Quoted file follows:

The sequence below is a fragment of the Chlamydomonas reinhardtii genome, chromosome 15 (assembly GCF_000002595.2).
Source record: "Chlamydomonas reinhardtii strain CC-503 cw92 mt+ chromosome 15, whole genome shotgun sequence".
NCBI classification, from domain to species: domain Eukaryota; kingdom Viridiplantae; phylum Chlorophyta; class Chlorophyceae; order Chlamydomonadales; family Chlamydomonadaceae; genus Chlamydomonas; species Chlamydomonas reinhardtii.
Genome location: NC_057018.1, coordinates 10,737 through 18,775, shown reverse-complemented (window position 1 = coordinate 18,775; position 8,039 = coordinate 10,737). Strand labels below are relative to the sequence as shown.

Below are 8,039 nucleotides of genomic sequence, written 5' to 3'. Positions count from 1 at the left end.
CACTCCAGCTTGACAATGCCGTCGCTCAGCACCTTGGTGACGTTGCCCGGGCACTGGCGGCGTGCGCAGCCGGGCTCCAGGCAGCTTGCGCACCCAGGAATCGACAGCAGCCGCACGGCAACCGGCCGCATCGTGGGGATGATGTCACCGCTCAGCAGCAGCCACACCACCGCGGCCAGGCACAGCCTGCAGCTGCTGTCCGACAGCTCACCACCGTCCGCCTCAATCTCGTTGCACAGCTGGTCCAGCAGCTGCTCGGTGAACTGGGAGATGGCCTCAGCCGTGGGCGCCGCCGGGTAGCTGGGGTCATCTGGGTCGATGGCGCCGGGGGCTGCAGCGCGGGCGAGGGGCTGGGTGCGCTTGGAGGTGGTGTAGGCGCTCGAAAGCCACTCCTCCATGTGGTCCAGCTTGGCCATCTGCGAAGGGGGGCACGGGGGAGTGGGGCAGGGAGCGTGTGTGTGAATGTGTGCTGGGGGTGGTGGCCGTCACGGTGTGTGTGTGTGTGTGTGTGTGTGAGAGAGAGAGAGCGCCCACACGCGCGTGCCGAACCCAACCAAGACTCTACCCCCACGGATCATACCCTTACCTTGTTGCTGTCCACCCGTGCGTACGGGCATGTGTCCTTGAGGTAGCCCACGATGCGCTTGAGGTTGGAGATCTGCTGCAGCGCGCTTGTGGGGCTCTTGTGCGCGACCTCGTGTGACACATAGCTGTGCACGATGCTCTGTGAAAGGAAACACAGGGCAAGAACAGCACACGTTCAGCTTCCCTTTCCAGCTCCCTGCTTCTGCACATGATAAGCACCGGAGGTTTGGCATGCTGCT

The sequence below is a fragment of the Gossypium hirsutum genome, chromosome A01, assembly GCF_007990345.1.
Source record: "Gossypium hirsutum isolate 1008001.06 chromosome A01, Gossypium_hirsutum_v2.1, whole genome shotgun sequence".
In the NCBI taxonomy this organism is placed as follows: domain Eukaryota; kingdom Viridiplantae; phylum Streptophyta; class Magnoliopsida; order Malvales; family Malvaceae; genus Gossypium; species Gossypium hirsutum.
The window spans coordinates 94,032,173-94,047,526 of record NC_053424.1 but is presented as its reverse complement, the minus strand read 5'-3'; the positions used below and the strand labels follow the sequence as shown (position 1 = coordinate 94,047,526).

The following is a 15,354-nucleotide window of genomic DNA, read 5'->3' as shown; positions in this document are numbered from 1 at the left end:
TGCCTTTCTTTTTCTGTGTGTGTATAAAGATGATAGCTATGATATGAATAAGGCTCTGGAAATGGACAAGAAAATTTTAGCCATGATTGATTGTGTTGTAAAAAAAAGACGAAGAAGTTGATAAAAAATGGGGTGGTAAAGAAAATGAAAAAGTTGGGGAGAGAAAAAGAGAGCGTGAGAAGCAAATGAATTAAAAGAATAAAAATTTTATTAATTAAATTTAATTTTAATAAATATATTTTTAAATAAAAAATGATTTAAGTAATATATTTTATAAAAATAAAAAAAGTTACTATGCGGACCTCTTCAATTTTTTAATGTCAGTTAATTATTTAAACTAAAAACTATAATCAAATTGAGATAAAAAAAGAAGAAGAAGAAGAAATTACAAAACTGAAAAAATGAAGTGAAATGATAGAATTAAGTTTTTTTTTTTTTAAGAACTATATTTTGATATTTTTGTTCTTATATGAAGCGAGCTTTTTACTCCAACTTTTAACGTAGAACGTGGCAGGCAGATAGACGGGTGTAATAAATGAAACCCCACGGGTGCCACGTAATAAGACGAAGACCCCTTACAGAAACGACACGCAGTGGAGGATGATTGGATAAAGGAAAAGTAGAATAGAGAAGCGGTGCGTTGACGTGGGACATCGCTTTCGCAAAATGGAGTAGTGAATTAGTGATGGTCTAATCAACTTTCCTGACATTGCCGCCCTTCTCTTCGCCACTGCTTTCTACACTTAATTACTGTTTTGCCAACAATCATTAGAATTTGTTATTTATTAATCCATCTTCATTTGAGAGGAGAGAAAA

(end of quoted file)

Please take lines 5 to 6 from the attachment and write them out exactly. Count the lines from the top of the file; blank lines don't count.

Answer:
Below are 8,039 nucleotides of genomic sequence, written 5' to 3'. Positions count from 1 at the left end.
CACTCCAGCTTGACAATGCCGTCGCTCAGCACCTTGGTGACGTTGCCCGGGCACTGGCGGCGTGCGCAGCCGGGCTCCAGGCAGCTTGCGCACCCAGGAATCGACAGCAGCCGCACGGCAACCGGCCGCATCGTGGGGATGATGTCACCGCTCAGCAGCAGCCACACCACCGCGGCCAGGCACAGCCTGCAGCTGCTGTCCGACAGCTCACCACCGTCCGCCTCAATCTCGTTGCACAGCTGGTCCAGCAGCTGCTCGGTGAACTGGGAGATGGCCTCAGCCGTGGGCGCCGCCGGGTAGCTGGGGTCATCTGGGTCGATGGCGCCGGGGGCTGCAGCGCGGGCGAGGGGCTGGGTGCGCTTGGAGGTGGTGTAGGCGCTCGAAAGCCACTCCTCCATGTGGTCCAGCTTGGCCATCTGCGAAGGGGGGCACGGGGGAGTGGGGCAGGGAGCGTGTGTGTGAATGTGTGCTGGGGGTGGTGGCCGTCACGGTGTGTGTGTGTGTGTGTGTGTGTGAGAGAGAGAGAGCGCCCACACGCGCGTGCCGAACCCAACCAAGACTCTACCCCCACGGATCATACCCTTACCTTGTTGCTGTCCACCCGTGCGTACGGGCATGTGTCCTTGAGGTAGCCCACGATGCGCTTGAGGTTGGAGATCTGCTGCAGCGCGCTTGTGGGGCTCTTGTGCGCGACCTCGTGTGACACATAGCTGTGCACGATGCTCTGTGAAAGGAAACACAGGGCAAGAACAGCACACGTTCAGCTTCCCTTTCCAGCTCCCTGCTTCTGCACATGATAAGCACCGGAGGTTTGGCATGCTGCT